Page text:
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Newfound genetic clue to HIV rate in blacks

by Sabin Russell, Chronicle Medical Writer
San Francisco Chronicle

SAN FRANCISCO — An international team of AIDS scientists has discovered that a gene variant common in blacks protects against certain types of malaria but increases susceptibility to HIV infection by 40 percent.

Researchers, keen to find some biological clues to explain why people of African descent are bearing a disproportionate share of the world’s AIDS cases, suspect this subtle genetic trait – found in 60 percent of American blacks and 90 percent of Africans – might partly explain the difference.

Ten percent of the world’s population lives in sub-Saharan Africa, but that region accounts for 70 percent of the men, women and children living with HIV infection. In the United States, African Americans make up 12 percent of the population but account for half of newly diagnosed HIV infections.

“The cause of this imbalance is not necessarily driven by behavior,” said Phill Wilson, founder of the Black AIDS Institute in Los Angeles. “Gay black men do not engage in riskier behavior than gay white men, for example. African people with this gene may have a higher vulnerability.”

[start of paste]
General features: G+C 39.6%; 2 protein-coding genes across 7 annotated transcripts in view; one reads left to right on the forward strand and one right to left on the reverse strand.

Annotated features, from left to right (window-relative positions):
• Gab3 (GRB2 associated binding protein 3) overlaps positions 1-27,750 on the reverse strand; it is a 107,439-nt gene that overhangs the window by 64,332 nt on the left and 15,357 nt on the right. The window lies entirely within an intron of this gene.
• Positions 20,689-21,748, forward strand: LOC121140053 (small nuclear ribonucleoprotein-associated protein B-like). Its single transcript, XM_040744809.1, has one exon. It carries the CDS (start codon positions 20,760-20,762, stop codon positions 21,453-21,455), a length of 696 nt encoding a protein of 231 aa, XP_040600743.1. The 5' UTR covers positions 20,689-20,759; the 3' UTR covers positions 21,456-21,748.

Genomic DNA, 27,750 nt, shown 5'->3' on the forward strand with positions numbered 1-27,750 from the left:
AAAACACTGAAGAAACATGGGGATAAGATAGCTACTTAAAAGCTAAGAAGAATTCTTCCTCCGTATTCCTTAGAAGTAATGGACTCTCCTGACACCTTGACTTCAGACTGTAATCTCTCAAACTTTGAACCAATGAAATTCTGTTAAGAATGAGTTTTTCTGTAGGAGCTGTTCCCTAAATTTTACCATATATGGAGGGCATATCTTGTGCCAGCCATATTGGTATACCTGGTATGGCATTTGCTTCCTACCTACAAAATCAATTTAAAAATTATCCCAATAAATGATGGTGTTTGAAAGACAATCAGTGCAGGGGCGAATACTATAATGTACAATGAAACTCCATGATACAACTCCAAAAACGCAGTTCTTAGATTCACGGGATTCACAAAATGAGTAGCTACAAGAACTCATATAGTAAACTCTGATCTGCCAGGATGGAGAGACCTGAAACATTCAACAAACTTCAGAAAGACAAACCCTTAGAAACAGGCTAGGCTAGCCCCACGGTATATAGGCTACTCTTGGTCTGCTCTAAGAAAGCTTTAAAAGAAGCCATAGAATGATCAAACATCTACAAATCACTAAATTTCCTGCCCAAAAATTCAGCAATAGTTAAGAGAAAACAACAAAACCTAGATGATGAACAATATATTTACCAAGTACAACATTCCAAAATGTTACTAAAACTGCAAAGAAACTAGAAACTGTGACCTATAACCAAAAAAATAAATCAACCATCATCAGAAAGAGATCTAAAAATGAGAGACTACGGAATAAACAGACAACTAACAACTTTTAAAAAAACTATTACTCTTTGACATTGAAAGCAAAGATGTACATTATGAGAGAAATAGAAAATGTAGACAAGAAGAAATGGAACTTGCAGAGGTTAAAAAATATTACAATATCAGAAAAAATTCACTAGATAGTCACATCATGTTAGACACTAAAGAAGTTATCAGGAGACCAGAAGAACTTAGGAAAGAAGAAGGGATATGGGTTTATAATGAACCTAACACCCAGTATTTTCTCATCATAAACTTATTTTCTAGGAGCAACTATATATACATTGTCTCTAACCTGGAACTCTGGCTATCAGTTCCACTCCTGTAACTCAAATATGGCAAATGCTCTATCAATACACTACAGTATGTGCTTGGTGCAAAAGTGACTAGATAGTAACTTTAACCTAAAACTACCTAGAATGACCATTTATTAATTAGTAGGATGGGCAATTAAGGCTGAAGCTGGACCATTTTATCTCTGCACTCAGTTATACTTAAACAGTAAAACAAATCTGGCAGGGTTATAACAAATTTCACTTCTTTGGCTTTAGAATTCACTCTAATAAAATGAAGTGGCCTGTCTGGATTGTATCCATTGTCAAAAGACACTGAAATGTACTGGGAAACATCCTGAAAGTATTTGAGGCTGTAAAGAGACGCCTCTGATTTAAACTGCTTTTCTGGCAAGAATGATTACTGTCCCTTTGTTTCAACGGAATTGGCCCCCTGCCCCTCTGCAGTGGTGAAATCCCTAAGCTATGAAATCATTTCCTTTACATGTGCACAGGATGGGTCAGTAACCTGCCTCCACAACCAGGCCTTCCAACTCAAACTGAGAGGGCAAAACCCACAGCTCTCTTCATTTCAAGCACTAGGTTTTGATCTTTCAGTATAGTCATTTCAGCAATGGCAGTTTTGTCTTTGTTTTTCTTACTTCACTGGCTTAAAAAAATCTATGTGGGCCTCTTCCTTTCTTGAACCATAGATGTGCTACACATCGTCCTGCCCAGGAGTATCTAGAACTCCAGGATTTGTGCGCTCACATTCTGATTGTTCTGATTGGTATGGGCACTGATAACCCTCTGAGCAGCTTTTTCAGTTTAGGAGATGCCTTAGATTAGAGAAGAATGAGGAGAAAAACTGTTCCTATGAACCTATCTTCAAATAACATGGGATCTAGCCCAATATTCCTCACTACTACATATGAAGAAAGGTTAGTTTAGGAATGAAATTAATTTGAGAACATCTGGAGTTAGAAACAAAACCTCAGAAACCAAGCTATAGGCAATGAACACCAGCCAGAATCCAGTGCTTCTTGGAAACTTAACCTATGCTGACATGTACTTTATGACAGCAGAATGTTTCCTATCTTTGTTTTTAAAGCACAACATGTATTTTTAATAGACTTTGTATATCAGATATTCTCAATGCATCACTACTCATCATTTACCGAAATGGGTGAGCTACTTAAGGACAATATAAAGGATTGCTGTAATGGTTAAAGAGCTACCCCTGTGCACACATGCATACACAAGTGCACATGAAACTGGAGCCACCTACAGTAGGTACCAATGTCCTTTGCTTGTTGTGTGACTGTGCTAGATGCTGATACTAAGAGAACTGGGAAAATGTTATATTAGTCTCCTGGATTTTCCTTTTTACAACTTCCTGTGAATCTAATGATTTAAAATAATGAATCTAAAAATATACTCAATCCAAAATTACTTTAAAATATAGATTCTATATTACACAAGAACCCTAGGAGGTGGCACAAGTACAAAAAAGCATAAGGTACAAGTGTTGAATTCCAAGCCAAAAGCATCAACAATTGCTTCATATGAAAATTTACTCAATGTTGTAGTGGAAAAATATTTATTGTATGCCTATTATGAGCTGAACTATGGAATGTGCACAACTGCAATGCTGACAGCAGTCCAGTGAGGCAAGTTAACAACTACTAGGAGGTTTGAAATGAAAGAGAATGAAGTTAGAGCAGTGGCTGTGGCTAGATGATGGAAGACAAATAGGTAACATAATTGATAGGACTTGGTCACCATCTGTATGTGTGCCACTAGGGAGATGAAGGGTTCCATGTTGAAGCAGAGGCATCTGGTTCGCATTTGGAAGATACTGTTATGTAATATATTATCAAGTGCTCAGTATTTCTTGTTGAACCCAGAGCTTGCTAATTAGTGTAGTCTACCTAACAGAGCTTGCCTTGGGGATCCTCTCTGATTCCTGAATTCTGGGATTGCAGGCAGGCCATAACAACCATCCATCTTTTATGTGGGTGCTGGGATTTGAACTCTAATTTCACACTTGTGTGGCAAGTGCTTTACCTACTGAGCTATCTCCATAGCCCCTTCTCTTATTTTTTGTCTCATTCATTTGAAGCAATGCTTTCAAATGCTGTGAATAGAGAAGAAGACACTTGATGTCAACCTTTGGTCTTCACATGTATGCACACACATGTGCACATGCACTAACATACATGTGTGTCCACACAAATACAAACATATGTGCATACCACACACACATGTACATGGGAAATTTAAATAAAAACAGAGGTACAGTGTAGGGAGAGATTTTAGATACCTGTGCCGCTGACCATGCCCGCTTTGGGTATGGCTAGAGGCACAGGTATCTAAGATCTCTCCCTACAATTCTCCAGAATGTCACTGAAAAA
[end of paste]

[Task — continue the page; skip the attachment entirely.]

Based on their analysis, the researchers estimated that this gene variant alone may account for 11 percent of the estimated 25 million HIV infections that have occurred in sub-Saharan Africa – roughly 2.7 million cases.

The gene study was led by Dr. Sunil Ahuja, a professor of infectious diseases at the University of Texas Health Science Center at San Antonio, and published Wednesday in the journal Cell Host & Microbe.
Finding the Duffy protein

Working in collaboration with renowned virologist Robin Weiss of University College in London, the group zeroed in on a protein found on the surface of red blood cells. It is known in laboratory circles as the “Duffy antigen.”

Certain species of malaria parasites latch on to the Duffy protein and use it as a gateway to enter red blood cells. Africans overwhelmingly carry a gene that disables this gateway – and Weiss believes this may have been the result of an evolutionary battle between humans and malaria. The genetic trait is also prevalent among African Americans, who typically carry a mixture of African and European bloodlines.